I've been writing since I was 12; most of that writing has been done on computer. Now that I'm 32, I've come to believe that modern tools are not as good as the old tools.
On my desk right now sits a 1940s-vintage Royal typewriter. In the roller is a sheet of paper, the 17th such sheet, with a lot of words on it. Those words are part of my new novel, "Speak for the Dead." This is book #8. As with every book, this is THE ONE that will be the break-out. Period. But that isn't the point. Next to the typewriter is one of five spiral notebooks with words on the pages. Those words and notebooks made up the first draft of the book; in the machine is the second; as I type, I'm revising what's in the notebook.
The typewriter belonged to my late grandfather and I recently restored the machine so I could use it. I find no allure or enjoyment in typing on a computer; there's no personal connection. On the Royal, it's the opposite. It's a very personal machine with a deep family connection. It makes me feel like one of the old timers I'm such a fan of, and while I'm working I imagine what the Black Mask boys must have felt like when pounding out a story for the pulps.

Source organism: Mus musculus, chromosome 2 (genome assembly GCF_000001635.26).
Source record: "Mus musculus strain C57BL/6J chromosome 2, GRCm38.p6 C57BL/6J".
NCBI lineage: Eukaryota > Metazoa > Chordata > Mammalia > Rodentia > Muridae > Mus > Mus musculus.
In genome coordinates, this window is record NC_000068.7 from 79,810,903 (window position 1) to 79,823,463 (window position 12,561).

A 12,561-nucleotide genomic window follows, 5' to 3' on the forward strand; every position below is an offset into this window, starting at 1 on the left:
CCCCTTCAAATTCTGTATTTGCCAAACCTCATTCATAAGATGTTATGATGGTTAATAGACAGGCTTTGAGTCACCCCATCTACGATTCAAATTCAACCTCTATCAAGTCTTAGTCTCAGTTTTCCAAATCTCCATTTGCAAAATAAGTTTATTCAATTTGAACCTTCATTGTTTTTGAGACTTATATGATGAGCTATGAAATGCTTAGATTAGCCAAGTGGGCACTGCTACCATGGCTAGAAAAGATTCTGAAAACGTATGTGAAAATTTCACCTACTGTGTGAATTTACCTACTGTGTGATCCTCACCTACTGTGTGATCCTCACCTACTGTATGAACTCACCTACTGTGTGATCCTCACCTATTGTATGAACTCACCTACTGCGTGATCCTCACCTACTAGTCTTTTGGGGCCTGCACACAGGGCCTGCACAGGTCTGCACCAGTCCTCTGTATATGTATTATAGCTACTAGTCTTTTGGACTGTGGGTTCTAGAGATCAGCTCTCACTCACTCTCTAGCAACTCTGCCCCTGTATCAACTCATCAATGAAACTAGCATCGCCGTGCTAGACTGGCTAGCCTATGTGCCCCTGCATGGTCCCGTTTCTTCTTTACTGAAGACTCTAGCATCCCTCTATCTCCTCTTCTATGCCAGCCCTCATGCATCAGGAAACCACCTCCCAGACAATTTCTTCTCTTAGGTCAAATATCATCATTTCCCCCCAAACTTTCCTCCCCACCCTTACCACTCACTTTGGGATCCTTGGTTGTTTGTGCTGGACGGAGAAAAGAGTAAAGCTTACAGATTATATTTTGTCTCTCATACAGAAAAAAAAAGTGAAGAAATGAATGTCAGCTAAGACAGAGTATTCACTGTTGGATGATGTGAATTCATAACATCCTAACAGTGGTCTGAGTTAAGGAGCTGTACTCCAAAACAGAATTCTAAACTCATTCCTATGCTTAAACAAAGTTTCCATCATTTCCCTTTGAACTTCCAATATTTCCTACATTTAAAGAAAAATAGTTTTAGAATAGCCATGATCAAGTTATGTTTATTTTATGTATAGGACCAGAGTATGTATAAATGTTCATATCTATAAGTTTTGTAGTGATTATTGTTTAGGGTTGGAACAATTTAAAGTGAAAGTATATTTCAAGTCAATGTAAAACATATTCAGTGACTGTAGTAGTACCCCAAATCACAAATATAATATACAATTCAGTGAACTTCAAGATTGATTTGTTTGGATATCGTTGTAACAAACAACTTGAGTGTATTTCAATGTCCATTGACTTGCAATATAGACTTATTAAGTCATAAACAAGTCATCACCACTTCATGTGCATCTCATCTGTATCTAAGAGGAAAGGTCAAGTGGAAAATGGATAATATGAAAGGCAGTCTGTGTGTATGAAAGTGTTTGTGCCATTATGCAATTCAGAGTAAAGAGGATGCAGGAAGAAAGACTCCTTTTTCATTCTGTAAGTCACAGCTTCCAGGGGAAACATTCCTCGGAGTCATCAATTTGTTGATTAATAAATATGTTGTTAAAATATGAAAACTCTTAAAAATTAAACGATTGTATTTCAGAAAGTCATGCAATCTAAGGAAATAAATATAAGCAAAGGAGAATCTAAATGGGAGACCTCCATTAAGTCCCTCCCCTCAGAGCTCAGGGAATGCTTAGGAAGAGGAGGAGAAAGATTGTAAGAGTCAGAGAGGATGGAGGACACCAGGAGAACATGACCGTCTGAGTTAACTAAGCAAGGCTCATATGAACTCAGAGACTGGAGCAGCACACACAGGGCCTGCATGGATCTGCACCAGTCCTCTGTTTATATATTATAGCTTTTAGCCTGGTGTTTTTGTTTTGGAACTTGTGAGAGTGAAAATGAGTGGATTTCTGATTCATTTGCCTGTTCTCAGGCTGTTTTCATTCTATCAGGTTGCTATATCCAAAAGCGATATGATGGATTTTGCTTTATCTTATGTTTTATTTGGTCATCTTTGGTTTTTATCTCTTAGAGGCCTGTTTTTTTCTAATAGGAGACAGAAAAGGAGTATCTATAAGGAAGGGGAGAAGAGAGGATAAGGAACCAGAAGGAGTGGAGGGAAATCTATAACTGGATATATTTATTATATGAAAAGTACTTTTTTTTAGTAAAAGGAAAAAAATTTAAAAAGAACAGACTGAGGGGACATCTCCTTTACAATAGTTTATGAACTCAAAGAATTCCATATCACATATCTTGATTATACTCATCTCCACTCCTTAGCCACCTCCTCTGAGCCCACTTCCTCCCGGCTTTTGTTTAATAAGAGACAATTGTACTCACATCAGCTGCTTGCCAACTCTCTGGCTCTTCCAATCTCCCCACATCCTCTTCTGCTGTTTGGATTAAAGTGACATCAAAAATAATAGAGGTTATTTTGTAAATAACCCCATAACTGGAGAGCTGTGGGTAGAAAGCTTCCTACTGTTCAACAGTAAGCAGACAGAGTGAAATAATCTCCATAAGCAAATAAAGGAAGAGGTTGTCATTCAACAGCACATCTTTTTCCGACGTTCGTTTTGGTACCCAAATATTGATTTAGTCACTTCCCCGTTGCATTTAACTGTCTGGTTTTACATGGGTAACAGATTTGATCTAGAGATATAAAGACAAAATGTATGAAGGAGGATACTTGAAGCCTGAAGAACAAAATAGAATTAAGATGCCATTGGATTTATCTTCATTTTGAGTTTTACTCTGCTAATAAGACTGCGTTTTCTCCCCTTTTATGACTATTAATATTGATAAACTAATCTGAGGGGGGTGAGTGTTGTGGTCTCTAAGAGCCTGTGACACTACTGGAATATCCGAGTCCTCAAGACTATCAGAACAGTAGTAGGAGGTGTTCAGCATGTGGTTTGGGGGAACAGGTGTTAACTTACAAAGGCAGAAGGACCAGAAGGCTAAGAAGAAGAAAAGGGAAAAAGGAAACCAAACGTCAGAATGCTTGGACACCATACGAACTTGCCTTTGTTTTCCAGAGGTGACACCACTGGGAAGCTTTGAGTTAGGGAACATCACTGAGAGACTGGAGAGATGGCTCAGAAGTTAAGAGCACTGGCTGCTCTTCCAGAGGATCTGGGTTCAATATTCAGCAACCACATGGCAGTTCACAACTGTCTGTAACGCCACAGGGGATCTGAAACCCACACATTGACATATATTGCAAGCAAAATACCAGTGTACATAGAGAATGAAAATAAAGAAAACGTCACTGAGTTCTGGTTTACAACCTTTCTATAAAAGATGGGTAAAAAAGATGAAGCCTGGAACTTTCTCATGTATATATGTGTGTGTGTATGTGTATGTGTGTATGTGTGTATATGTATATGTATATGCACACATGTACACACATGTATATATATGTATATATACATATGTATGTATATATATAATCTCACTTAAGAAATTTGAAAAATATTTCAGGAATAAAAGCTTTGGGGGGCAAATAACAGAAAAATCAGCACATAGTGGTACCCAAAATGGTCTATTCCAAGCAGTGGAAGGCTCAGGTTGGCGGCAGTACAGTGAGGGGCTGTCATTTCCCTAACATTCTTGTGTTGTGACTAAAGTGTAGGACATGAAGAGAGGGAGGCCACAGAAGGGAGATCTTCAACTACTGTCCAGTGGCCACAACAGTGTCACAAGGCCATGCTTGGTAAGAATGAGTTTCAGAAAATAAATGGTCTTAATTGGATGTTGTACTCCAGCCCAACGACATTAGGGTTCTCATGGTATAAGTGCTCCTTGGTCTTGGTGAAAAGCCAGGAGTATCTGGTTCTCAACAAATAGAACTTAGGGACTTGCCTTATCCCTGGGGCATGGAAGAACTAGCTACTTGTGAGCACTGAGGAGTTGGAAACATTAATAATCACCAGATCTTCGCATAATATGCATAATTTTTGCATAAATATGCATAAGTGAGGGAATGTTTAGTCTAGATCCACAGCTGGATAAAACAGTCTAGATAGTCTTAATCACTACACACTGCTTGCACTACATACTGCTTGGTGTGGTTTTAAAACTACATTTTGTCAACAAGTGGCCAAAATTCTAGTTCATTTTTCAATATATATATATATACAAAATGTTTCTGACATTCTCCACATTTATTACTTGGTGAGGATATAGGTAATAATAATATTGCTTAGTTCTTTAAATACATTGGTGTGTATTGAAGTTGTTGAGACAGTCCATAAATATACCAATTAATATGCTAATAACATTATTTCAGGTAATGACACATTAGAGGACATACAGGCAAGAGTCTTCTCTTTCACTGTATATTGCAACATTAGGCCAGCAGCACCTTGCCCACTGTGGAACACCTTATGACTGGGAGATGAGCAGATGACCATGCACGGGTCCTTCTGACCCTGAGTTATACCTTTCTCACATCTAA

I use the two-finger technique, which avoids the carpal tunnel symptoms I sometimes feel while using a computer. I get to listen to the clack-clack-ding of the machine; when I really get going, it sounds like machine gun fire. It's hard work, really hard; feels like I'm digging for coal, and to do five pages is a long day. But I keep going. Clack-clack-ding. It's addicting.
I also prefer to write in the notebooks because, when it's quiet, I can hear the scratching noises the pen makes on the paper; it's a cool sound. It makes me feel like I'm painting on canvas.
I just don't get that kind of feeling using a computer. Ultimately, however, the final draft must be put through the word processor; that's fine. For now, I'm having fun. I've never been more excited about a book before, and I hope it shows in the final product. I think it will, and may make this ms. THE ONE after all.